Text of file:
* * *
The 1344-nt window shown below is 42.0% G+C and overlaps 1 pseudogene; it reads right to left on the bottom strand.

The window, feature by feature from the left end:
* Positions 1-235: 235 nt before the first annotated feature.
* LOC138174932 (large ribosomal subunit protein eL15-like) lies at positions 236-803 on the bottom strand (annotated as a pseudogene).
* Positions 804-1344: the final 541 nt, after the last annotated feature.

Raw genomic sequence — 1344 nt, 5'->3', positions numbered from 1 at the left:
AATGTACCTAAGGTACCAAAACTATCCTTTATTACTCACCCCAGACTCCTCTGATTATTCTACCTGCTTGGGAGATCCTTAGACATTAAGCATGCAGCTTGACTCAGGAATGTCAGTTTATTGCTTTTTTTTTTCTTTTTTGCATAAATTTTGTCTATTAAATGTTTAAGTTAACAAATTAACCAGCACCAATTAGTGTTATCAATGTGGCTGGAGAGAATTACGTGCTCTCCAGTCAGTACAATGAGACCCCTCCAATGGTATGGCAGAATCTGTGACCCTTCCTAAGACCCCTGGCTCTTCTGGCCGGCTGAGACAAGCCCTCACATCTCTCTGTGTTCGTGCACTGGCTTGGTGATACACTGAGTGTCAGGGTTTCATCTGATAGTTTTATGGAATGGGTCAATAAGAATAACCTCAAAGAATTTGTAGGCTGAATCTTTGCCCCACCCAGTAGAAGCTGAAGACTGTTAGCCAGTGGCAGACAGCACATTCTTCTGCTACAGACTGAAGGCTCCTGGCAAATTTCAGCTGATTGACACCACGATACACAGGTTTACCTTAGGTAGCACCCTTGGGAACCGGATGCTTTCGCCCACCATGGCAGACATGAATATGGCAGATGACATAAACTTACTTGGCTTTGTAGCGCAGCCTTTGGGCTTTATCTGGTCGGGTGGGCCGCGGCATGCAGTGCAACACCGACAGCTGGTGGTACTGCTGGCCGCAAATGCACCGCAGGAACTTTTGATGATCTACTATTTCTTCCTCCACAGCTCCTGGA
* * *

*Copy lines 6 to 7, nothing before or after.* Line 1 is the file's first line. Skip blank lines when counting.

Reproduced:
Raw genomic sequence — 1344 nt, 5'->3', positions numbered from 1 at the left:
AATGTACCTAAGGTACCAAAACTATCCTTTATTACTCACCCCAGACTCCTCTGATTATTCTACCTGCTTGGGAGATCCTTAGACATTAAGCATGCAGCTTGACTCAGGAATGTCAGTTTATTGCTTTTTTTTTTCTTTTTTGCATAAATTTTGTCTATTAAATGTTTAAGTTAACAAATTAACCAGCACCAATTAGTGTTATCAATGTGGCTGGAGAGAATTACGTGCTCTCCAGTCAGTACAATGAGACCCCTCCAATGGTATGGCAGAATCTGTGACCCTTCCTAAGACCCCTGGCTCTTCTGGCCGGCTGAGACAAGCCCTCACATCTCTCTGTGTTCGTGCACTGGCTTGGTGATACACTGAGTGTCAGGGTTTCATCTGATAGTTTTATGGAATGGGTCAATAAGAATAACCTCAAAGAATTTGTAGGCTGAATCTTTGCCCCACCCAGTAGAAGCTGAAGACTGTTAGCCAGTGGCAGACAGCACATTCTTCTGCTACAGACTGAAGGCTCCTGGCAAATTTCAGCTGATTGACACCACGATACACAGGTTTACCTTAGGTAGCACCCTTGGGAACCGGATGCTTTCGCCCACCATGGCAGACATGAATATGGCAGATGACATAAACTTACTTGGCTTTGTAGCGCAGCCTTTGGGCTTTATCTGGTCGGGTGGGCCGCGGCATGCAGTGCAACACCGACAGCTGGTGGTACTGCTGGCCGCAAATGCACCGCAGGAACTTTTGATGATCTACTATTTCTTCCTCCACAGCTCCTGGA